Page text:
I’m a born shmoozer. I popped out of the womb, saying, “Finally! Nine months and all I had to play with was a cord?! But, enough kvetching. So everyone, when do we start with the solid food? Can we talk?!”
Trust me, Joan didn’t invent that phrase. My gelt’s on Sarah, who when she heard she was giving birth at 90, said to Abraham, “Listen mamala, can thee and me talketh?!” Thanks to Sarah and our linguacious DNA, we Jewish women have been talking and schmoozing ever since. Constantly. Everywhere. With anyone. About anything. From foreign leaders to complete strangers in Ladies Rooms, we’ll chat, share, bond, because we FMOTs (Female Members of the Tribe) are the quintessential schmoozers.
We FMOTs (Female Members of the Tribe) are the quintessential schmoozers.
Last week, for example, I stopped into a 7-Eleven and came back with 20 new Facebook friends. Through shmoozing at a restaurant, I’ve learned about the marital problems of the couple at the next table, set up a job interview for my cousin’s daughter, and yes, grilled Jewish prospects for my son, all in under 50 minutes. Once, delivering an uplifting, inspirational schmooze with a man on a hospital gurney, I found out he was on his way to the morgue. I thought the Body Baggie was to keep him from getting dusty. (OK, not my proudest moment).
For those who sniff at the idea of small talk as trivial drivel, or poo poo “petty” conversation, think again. Unless you’re Al Gore or Bob Geldof, who at a party or job interview, wants to hear you mouth off on human misery or toxic waste – especially when you’re in the produce department, squeezing for ripe melons … zzzzzzz?!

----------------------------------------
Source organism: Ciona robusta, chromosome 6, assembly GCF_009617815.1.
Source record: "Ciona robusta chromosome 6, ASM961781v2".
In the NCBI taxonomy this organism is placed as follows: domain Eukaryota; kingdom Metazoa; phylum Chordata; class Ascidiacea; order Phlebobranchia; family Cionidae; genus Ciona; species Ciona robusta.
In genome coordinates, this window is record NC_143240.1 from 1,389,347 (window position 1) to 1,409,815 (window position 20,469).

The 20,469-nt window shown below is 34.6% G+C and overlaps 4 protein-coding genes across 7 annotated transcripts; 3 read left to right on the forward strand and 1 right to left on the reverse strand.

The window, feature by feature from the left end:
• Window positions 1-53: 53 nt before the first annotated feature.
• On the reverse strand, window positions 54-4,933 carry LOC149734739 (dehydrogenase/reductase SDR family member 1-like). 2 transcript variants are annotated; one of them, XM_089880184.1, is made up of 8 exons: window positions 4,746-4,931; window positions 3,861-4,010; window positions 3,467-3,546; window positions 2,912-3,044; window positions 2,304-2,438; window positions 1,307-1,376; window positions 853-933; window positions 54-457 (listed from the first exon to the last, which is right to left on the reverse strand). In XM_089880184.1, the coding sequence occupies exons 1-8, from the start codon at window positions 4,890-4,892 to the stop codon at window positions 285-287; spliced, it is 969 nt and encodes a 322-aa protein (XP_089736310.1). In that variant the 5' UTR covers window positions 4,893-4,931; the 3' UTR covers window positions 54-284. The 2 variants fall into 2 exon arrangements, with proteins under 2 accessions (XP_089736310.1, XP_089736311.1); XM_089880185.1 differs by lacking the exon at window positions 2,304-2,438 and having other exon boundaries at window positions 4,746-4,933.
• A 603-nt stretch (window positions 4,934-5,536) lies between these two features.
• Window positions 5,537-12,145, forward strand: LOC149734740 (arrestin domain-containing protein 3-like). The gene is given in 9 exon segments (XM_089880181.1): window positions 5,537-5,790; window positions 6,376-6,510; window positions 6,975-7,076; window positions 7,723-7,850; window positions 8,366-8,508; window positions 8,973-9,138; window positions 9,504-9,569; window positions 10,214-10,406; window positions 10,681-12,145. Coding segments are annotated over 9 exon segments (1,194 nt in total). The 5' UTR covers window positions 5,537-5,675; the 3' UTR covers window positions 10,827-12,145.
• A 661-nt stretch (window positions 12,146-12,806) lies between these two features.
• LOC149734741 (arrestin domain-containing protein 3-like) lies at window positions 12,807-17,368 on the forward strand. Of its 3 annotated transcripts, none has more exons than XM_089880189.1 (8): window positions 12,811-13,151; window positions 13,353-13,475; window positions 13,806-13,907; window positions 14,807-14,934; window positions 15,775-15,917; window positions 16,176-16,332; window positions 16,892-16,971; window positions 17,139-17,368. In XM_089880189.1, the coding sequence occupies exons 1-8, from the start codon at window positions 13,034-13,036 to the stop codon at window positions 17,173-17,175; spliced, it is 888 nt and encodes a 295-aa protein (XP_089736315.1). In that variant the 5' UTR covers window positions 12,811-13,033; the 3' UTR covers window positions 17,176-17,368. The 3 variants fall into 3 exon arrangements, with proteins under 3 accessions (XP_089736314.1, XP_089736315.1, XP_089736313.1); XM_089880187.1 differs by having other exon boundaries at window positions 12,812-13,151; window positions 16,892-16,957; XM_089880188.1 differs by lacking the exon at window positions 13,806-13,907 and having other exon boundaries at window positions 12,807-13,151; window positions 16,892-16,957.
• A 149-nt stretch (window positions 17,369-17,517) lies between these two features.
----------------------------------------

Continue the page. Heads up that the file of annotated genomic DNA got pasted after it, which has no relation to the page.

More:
That’s not to say these subjects are taboo or unimportant. But ’tis far better to break a little bread, establish a basis first. Countries may have been founded on Big Principles, but negotiating to become one? Shmoozing. Did Golda Meir welcome world leaders hocking for gelt, fighter planes, or talking borders? Golda got more missiles and money with honey (in a glass tea), than by being a boring vilda chaya. Studies of graduates have proven that despite Ivy A grades, the winners in life are the schmoozers while the low-talkers and Big Talkers are the losers.
They know that a gifted schmoozer establishes:
- a basis (“We’re both crazy about tea!’)
- a rapport (“And poppy seed rugelach?”)
- rachmones (empathy) (“But the fat makes you gassy?”)
- friendship (“Have you tried KishkeLac? Here, try one.”)
- networking (“Listen, this food is chalushes. Want to go to Moishes on 2nd Avenue?”)
Then, over rugelach, you can talk world peace, pestilence – and how making you a VP of paper goods will increase his sales 250%.
But as with all things, effective schmoozing is both a skill and an art. How do you improve your Schmooze IQ? Here is my list of four Schmooze Losers and Doers.
#1: The Macher: Finding a basis is a good thing. But, telling the Donald and Ivanka: “Bet you never sold a condo unit in Staten Island?! I’ll show you how to turn a 10% profit,” will not only get a “You’re Fired,” you’ll hear Ivanka whisper to her husband: “Shmendrick.” Ditto for interrupting to say your nephew also met Mayor Bloomberg, or reciting your position on cloning -- or your Bar Mitzvah speech.